On Centre Stage colunm by Douglas Kennedy.
Festival Fever Brisbane Style
It’s Sunday and the Brisbane Powerhouse is in the grip of festival fever as it seems art lovers are crawling over the industrial monument like so many ants.
This joint is jumpin’ as everyone gets into the groove, all craning their necks to read the bill of fare high up on a brick stack in the centre of the foyer.
The Powerhouse is in the middle of the World Theatre Festival (WTF), but there’s more to come with the Brisbane Comedy Festival next.
This remarkable salute to Brisbane’s great technical heritage was once the hub of the council-operated power station, comprising a boiler house, switch house and turbine room.
It drove the trams which carried the people back and forward across the city, but the winds of change came with the passing of time.
The trams began to disappear in the late 1960s, and finally vanished in April 1969, which left the powerhouse nothing more than a miserable empty relic.
The stately reminder of a grand industrial history was finally decommissioned in 1971 and as a disused work site went through several incarnations in the ensuing years.
It was at different times a works depot, chemical store, a firing range for the military, a shelter for the homeless, a backdrop for underground film makers and party central for street kids.
Then in the 1990s the decision was made to create an all-purpose arts centre – The Brisbane Powerhouse – retaining much of the original architecture and artifacts such as a gantry crane and switch from its power station days and even graffiti from the wilderness years.
The refurbished building opened in May 2000 – blending the past and the present – but Brisbane Powerhouse director Andrew Ross has always maintained that content should rule.
What good is a great building without great content?
Thus we have the WTF which brings together seven major productions from Malaysia, Iran, Germany, America, Britain, Ireland Belgium and, naturally Australia.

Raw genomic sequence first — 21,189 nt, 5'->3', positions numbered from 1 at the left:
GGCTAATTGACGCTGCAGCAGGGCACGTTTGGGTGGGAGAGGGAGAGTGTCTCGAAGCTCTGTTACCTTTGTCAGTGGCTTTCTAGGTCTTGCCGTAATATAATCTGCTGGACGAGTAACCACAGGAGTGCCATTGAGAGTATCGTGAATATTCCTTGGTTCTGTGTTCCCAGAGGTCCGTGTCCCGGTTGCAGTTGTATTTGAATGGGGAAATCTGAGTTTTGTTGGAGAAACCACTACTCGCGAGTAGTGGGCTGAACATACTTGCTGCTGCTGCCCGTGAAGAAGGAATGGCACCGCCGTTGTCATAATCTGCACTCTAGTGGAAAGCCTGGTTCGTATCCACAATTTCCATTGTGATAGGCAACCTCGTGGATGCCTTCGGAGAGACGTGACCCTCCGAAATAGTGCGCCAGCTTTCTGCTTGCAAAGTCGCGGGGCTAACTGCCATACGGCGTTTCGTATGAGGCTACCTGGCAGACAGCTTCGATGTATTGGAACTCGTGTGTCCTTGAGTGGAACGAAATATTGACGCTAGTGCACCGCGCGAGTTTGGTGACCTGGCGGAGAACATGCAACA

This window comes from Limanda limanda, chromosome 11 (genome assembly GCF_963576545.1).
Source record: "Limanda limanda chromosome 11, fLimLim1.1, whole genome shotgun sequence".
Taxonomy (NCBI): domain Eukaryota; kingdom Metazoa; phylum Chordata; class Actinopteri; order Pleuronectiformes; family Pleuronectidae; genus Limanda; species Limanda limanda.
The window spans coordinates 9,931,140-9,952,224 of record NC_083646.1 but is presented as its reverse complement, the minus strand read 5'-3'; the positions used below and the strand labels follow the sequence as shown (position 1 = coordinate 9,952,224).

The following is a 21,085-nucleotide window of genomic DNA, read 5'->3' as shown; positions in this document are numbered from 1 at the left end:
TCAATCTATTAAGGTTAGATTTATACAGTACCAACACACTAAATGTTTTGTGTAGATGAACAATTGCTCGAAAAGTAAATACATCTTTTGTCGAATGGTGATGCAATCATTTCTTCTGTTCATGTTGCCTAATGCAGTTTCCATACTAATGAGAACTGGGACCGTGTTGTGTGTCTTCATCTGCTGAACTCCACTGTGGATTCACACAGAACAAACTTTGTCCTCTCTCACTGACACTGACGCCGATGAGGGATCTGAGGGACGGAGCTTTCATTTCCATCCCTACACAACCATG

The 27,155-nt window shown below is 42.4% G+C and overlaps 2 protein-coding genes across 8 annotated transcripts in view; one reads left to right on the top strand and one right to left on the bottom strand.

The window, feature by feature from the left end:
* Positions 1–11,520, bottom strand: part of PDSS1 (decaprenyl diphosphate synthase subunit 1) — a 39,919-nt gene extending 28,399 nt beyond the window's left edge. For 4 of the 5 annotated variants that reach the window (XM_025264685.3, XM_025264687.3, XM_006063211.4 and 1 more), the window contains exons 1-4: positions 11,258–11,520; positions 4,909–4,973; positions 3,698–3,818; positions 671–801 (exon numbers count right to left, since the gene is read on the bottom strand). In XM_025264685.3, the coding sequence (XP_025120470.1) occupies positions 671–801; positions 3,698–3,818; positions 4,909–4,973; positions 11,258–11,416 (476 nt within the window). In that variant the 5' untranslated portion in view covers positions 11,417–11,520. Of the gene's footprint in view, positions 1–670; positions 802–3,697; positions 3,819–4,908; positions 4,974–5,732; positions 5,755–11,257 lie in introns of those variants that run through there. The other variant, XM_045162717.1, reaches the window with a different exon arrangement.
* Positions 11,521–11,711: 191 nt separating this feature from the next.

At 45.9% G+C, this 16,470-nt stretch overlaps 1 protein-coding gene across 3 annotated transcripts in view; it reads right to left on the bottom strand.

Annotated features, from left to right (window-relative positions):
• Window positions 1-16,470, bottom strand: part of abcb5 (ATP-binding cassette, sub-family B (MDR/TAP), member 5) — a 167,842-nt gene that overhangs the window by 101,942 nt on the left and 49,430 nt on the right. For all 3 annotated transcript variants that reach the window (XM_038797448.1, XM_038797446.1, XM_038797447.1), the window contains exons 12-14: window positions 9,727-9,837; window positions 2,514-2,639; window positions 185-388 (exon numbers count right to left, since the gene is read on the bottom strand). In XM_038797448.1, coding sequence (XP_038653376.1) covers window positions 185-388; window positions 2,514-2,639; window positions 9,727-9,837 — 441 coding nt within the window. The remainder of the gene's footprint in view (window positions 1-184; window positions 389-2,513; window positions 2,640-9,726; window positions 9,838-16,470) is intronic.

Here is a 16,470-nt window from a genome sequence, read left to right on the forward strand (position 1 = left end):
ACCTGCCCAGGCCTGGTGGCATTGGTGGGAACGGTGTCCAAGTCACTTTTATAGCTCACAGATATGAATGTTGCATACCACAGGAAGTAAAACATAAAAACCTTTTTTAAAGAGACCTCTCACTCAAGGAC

The plays – and various musical asides, workshops, master classes, gab fests and ideas marts – will be showcased in a multitude of performances spaces including the 536-Powerhouse Theatre, the 200-seat Visy Theatre, Turbine Hall, outside plaza, green spaces, rooftop terrace plus bars and restaurants.
The Brisbane Powerhouse is now like a bustling bazaar dedicated to arts and entertainments and there’s still the Brisbane Comedy Festival to come featuring more than 35 acts.
The WTF runs to February 26 and The Brisbane Comedy Festival from February 2—March 24.
The Play’s the Thing
So what plays were presented at the Brisbane Powerhouse’s World Theatre Festival this year?
The WTF, which has been on the Powerhouse menu since 2010 and was funded until this year, has a far reaching mandate with the emphasis on diversity and edginess.
This is definitely a smorgasbord of arts and entertainment where patrons need to be prepared to take a risk (and beware it doesn’t always work for everyone).
On Centre Stage (OCS) only had the time to take a couple of chances this year with two productions, which have sadly moved on.
The first was Ireland’s Pan Pan Theatre, which gave us a reinvigorated and incredible inventive new production of the Ibsen classic, A Doll House.
This is the story of illusions shattered as a young wife – who seems to be so full of living – begins to realise that her marriage is a stifling fake.
Nora lives for her husband’s pleasure and while he’s not actually cruel his attitude toward her recreates all those ‘taken for granted’ attitudes, which have so often dogged womens’ lives within marriage.
A Doll House was presented in the Powerhouse Theatre, while MKA’s production of The Economist unraveled at the top of the building in The Rooftop Terrace.
This Melbourne company gave us an uneasy story of madness as it took for its theme a response to the massacre on Utoya Island, Norway, in 2011 when 80 people, mostly children, were killed.
The writer, Tobias Manderson-Galvin and director/dramaturgy Van Badham, took as a starting point the journal of mass murderer Anders Breivik.
The subject is gross, the content disturbing and what’s described as, ‘a snapshot into the human psyche at its worst,’ a harrowing account of distorted logic.
The Economist, like many festival works, ran shorter than the usual playtime for only 60 minutes.
For those who like the entertainment to be more predictable the Brisbane Comedy Festival is just around the corner with familiar names such as Josh Thomas, Hannah Gadsby, Stephen K. Amos, Mel Buttle, Tom Ballard, Paul Brasch, Danny Bhoy and Britain’s Sarah Millican among others.
And the really good news?
Both will return next year.